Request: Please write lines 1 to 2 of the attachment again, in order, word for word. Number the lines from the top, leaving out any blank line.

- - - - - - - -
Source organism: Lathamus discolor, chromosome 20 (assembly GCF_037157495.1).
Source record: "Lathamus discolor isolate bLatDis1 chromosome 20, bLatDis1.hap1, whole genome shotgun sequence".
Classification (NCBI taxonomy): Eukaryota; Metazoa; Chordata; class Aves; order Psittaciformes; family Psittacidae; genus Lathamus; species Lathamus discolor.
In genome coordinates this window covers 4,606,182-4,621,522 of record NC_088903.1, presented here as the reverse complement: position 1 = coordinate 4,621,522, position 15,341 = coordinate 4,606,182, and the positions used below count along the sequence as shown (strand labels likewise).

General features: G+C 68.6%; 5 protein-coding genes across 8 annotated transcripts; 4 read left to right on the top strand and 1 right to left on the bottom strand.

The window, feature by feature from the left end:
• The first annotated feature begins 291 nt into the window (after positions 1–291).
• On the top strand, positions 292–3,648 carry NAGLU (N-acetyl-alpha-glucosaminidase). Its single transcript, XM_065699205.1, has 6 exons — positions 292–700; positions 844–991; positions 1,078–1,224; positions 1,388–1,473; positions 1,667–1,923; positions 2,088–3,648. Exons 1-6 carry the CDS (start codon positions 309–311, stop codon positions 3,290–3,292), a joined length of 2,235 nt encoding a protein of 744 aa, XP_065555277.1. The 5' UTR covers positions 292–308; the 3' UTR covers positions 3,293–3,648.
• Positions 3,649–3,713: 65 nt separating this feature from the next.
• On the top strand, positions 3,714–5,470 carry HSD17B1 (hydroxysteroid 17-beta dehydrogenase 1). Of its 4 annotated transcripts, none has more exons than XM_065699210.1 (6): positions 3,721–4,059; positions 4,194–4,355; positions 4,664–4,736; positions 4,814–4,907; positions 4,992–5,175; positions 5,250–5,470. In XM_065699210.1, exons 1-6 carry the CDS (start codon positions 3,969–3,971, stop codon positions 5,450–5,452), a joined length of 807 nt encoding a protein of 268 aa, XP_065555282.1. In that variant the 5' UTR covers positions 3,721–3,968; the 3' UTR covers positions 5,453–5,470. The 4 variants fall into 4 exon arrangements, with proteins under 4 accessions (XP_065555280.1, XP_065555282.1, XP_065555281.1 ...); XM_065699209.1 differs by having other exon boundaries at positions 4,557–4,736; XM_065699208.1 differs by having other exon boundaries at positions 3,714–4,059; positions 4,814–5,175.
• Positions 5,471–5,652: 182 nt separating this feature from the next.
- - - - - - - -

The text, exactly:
Source organism: Lathamus discolor, chromosome 20 (assembly GCF_037157495.1).
Source record: "Lathamus discolor isolate bLatDis1 chromosome 20, bLatDis1.hap1, whole genome shotgun sequence".